TennCare Fraud Cases Decline In April, But Still Higher Than Average

Published May 3, 2021

The Tennessee Conservative Staff –

The number of reported TennCare fraud cases declined in April down to just three for the month from a recent high number of 6 cases in March

Despite the drop by half for April, the number is still high considering only one reported case in February and another single case reported in January. 

Tennessee Capitol Building in Nashville

Recipients of TennCare hold a high satisfaction rate with the services according to a February study conducted by the Boyd Center for Business and Economic Research at the University of Tennessee, Knoxville. 

The satisfaction rate holds steady at 94 percent, marking the 12th straight year above 90 percent. 

That, and the free price tag of the services for anyone below the poverty line, goes a long way toward explaining why many seek to take advantage of the taxpayer-funded program. 

TennCare is funded with approximately 65% federal and 35% state tax dollars.   

In April’s first case, a Unicoi County man was charged in Washington County with six counts of TennCare fraud for allegedly doctor shopping for prescriptions for drugs. 

The Office of Inspector General (OIG), in a joint effort with the Tennessee Highway Patrol and the Washington County Sheriff’s Office, announced that 39-year old Barry Osbourne was charged with six counts of TennCare fraud, a Class D felony.   

The charges accuse Osbourne of visiting multiple physicians in a short period of time to obtain medications for pain, without disclosing to the doctors that he had obtained another similar prescription recently from a different doctor. 

“With the help of local law enforcement communities, Tennessee has emphasized a concerted effort to prevent doctor shopping and fight the scourge of opioid abuse,” Inspector General Kim Harmon said. “Together we work to keep prescription drugs from being diverted to the streets of our hometowns.” 

The case is being prosecuted by District Attorney General Ken C. Baldwin of Washington County. 

The other two cases in April both involved individuals from out-of-state. 

In the 2nd case for the month of April, a woman in Aurora, Illinois was charged with TennCare fraud for allegedly claiming to live in Tennessee to obtain benefits through the state’s healthcare insurance program. 

In conjunction with sheriff’s officers in Montgomery County, Tennessee and Kane County, Illinois, the Office of the Inspector General announced the arrest of 46-year old Michelle Weinert.  

She was charged with TennCare fraud (a class D felony) and theft of services, a class C felony.     

Investigators say Weinert was residing in Illinois and falsely reporting a Tennessee residence to remain on TennCare.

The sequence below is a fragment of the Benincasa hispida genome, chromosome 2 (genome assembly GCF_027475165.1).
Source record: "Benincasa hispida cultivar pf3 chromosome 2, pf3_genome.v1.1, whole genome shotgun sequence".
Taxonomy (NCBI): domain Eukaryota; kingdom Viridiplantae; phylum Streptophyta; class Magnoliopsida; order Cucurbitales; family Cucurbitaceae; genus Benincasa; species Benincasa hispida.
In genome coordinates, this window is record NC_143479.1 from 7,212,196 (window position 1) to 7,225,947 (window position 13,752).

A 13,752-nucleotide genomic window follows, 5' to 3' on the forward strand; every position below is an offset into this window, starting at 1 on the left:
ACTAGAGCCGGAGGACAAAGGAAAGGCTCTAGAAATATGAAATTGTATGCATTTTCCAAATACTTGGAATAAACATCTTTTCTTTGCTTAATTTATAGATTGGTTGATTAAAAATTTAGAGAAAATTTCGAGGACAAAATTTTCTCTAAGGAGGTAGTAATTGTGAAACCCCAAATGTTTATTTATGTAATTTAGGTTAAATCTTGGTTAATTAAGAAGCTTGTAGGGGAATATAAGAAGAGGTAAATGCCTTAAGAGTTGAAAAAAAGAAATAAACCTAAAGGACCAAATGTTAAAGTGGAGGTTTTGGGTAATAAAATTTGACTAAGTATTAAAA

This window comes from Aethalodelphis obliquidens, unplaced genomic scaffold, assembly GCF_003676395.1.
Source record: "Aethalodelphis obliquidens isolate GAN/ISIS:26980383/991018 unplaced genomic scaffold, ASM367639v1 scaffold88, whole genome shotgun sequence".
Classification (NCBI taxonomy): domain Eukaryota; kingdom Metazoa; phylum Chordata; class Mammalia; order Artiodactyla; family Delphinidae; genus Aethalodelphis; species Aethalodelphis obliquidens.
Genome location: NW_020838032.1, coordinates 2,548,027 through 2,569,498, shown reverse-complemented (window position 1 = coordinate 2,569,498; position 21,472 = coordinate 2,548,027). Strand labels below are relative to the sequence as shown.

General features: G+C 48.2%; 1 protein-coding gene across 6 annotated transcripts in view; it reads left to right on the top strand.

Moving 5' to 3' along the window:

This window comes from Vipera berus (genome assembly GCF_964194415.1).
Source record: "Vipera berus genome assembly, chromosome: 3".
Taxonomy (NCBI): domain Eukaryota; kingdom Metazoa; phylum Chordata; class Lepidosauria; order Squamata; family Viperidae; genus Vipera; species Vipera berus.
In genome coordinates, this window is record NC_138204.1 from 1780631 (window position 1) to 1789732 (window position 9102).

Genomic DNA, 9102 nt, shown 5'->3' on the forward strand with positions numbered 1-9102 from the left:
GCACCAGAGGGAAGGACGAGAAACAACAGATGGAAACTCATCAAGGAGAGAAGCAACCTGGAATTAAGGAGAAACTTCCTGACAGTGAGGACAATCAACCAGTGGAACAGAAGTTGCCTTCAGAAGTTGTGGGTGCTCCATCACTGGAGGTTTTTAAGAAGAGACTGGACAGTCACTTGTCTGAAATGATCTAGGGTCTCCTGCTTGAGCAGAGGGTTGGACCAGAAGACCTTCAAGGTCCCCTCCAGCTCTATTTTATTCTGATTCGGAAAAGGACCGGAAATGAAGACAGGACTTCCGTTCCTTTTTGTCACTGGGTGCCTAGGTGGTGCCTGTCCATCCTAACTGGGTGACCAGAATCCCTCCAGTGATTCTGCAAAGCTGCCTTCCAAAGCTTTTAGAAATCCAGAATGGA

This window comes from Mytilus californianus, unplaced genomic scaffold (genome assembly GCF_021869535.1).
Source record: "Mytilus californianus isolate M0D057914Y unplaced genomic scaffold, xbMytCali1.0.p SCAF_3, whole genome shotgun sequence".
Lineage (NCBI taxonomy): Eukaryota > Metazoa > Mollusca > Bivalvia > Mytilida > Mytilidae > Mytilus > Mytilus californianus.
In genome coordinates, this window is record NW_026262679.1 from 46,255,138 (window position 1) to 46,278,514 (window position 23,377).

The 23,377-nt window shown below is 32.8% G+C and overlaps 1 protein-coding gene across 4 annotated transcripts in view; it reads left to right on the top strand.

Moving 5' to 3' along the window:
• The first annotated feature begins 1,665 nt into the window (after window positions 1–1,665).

As a result, TennCare paid more than $14,000.00 in fees and claims on behalf of Weinert and her son.  

Sheriff’s officers in Illinois were persistent in pursuing Weinert, who had been placed on the OIG’s “Most Wanted” list because of the difficulty in locating her.   

“We truly value our partners in local law enforcement not only in Tennessee but in areas outside our state where partnering with us is crucial to our mission,” Inspector General Kim Harmon said. “The OIG works to strengthen these relationships inside our borders and beyond to ensure that those who choose to abuse TennCare are brought to justice.” 

The case is being prosecuted by District Attorney General John W. Carney, Jr. of Montgomery County. 

And in the third and final reported case for April, an Alabama woman was also charged TennCare fraud and theft of services for allegedly reporting false information to the state to obtain TennCare healthcare insurance benefits. 

The Office of Inspector General, in a combined effort with sheriff’s offices in Lawrence County, Alabama and Marshall County, Tennessee arrested 33-year old Jessica Skinner, who is currently a resident of Town Creek, Alabama.  

She was charged with TennCare fraud, a class D felony and theft of property over $10,000 but under $60,000, a class C felony. 

Investigators allege that for a three-year period, Skinner reported that she had custody of her children in addition to falsely reporting that she resided in Tennessee.  

These factors made her eligible for TennCare and as a result TennCare paid approximately $56,900.00 in fees and claims on her behalf.    

“Our law enforcement partners, both in and outside Tennessee, are critical to our mission,” Inspector General Kim Harmon said. “By partnering with both Lawrence County, Alabama and Marshall County, Tennessee sheriff’s offices, we were able to apprehend one of our ‘Most Wanted’ subjects.” 

The case is being prosecuted by District Attorney General Robert J. Carter of Marshall County. 

The OIG, which is separate from TennCare, began full operation in February 2005 and has investigated over 5,760 criminal cases leading to more than $10.8 million being repaid to TennCare, with a total estimated cost avoidance of more than $163.6 million for TennCare, according to latest figures.  

To date, 3,113 people have been charged with TennCare fraud.   

The OIG’s most wanted for TennCare fraud are posted online here.

Anyone with information about their whereabouts is urged to use the contact information on the page.   

Through the OIG Cash for Tips Program established by the Legislature, Tennesseans can get cash rewards for TennCare fraud tips that lead to convictions.   

Anyone can report suspected TennCare fraud by calling 1-800-433-3982, toll-free or by logging on to www.tn.gov/oig and following the prompts that read, “Report TennCare fraud.” 

Keep Tennessee Conservative - The Tennessee Conservative -Donate

Leave a Reply

Your email address will not be published. Required fields are marked *